This Sunday many Canadians will celebrate their mums and grannies. Mother’s Day is a time-honoured tradition around the world albeit on different days. Here in North America, the second Sunday of May is earmarked for paying tribute to mom.
Ranked the second highest in terms of spending holidays (after Christmas), retailers and restaurants will be looking forward to cashing in on your love. After all cost is no bar when it comes to appreciating her!
Although honouring motherhood is an ancient tradition, some historians believe Mother’s Day has sombre roots, beginning as an anti-war movement after the American Civil War. Anti-war activists including Julia Ward Howe and the mother of Anna Jarvis (the woman credited with the modern holiday) encouraged women to come together once a year to promote peace.
After the death of her mother in 1905, Jarvis began to organize the first Mother’s Day observances in her memory in 1908. It soon spread from Philadelphia to many cities and states and in 1914, U.S. President Woodrow Wilson designated the second Sunday in May for the holiday.
Ironically Jarvis spent much of her life fighting its commercialization including orchestrating many boycotts in protest. According to reports, it cost her dearly both financially and health-wise. Almost 75 years later it continues to be a “Hallmark” holiday that rolls on the wheels of consumerism. Even urban India has jumped on the consumerist wagon.
So how much should you spend to celebrate mom? Market research indicates that Canadians will pay anywhere from $100 to $200 on an average for gifts. Of course, the guilt of neglecting her during the year could significantly drive up those numbers.
What does mom really want? If consumer reports are to be believed, a dinner with the family (in a fancy restaurant of course) and a spa day are the top picks. However, jewellers would rather have you cast your love and appreciation ‘for that one-of-a-kind mom’ in stone. Note how the focus shifts from the kids to now entrap your spouse or partner.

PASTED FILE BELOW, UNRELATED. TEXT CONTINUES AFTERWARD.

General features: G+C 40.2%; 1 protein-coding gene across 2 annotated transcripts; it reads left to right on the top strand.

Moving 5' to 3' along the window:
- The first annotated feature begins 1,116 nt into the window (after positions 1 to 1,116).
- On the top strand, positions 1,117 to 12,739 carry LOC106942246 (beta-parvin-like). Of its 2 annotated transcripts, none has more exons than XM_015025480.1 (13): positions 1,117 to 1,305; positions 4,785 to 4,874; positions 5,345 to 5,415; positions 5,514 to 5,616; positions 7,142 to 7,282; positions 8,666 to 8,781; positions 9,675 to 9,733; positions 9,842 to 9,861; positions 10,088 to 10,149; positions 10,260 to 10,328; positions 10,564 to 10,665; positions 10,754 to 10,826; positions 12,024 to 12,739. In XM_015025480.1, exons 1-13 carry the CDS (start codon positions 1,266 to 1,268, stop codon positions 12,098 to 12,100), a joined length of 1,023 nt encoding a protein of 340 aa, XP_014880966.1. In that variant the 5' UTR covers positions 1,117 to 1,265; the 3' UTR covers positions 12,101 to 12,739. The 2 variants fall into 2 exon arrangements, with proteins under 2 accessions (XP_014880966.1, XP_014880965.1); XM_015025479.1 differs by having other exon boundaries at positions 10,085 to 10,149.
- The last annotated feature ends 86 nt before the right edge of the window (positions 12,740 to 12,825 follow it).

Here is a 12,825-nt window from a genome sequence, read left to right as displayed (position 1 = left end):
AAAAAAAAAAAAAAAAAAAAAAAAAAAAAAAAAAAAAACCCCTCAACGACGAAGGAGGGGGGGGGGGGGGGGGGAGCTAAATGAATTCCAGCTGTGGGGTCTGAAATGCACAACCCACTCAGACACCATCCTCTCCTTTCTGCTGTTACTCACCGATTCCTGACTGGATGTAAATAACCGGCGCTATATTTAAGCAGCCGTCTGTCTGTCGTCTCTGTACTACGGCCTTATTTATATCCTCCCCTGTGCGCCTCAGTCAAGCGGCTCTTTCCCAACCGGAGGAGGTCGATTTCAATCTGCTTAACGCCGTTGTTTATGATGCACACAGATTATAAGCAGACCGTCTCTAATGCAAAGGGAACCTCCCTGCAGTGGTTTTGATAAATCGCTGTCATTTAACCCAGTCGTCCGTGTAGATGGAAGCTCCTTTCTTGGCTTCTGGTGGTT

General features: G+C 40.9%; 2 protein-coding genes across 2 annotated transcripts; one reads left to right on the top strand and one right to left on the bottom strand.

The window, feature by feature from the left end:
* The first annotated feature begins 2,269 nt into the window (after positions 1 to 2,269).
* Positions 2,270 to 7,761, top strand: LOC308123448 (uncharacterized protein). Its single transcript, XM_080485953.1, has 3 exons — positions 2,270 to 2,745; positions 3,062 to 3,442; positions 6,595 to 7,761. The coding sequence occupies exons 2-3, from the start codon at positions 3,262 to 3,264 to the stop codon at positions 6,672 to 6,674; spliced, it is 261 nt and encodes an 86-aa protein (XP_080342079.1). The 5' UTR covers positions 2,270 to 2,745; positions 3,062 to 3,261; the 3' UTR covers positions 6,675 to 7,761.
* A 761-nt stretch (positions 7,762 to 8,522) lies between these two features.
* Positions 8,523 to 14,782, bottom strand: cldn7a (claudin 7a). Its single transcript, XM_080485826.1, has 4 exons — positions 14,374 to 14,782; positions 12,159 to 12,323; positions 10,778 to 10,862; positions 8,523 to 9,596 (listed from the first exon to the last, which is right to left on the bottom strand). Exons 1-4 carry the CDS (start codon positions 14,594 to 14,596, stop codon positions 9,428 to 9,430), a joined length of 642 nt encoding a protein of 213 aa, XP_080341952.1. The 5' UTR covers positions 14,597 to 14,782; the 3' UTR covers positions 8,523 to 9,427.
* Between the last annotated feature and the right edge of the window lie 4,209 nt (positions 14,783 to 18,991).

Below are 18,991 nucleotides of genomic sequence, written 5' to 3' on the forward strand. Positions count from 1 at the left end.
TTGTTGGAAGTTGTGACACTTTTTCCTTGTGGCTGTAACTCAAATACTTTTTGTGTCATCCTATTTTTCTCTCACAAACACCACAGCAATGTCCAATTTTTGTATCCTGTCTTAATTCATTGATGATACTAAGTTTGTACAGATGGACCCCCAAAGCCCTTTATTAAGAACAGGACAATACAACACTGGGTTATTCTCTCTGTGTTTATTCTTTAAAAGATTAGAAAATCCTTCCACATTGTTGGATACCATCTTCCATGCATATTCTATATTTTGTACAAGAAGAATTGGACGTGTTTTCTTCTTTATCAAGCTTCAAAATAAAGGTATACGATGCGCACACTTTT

The extent of the commercialization is evident from several articles on the Internet offering advice on how to budget for the gift. After all, no one wants to disappoint mom or appear unappreciative.
From personal experience both as a daughter and mother, I can’t imagine any mum wanting her children to break the bank or get into debt to show their appreciation. In fact, I tell my boys to refrain from making any purchases as prices of flowers and meals are hugely inflated during this time.
My most treasured gifts are the ones my sons made in their early elementary years. Including the Nutella sandwiches topped with banana slices and a scoop of ice-cream. And not forgetting the tea laced with vanilla extract. What was even more precious was the way their eyes lit up when they presented it to me.
Now they are embarrassed by these ‘imperfect’ symbols of love which are proudly displayed on my desk, dresser and nightstand and tell me to discard them. Just as I recently tried to persuade my mum to get rid of a shabby white sweater I bought her more than 30 years ago.
What’s invaluable is the warmth and memories these gifts afford us not the items themselves. While I appreciate what they give me now, it’s the time they spend with me that I value most. That’s what moms cherish and want.
So, if you are looking for the best gift to give mum this year… it’s simple. Spend time with her. For many that’s harder to part with than money. But that’s what really matters!!! -CINEWS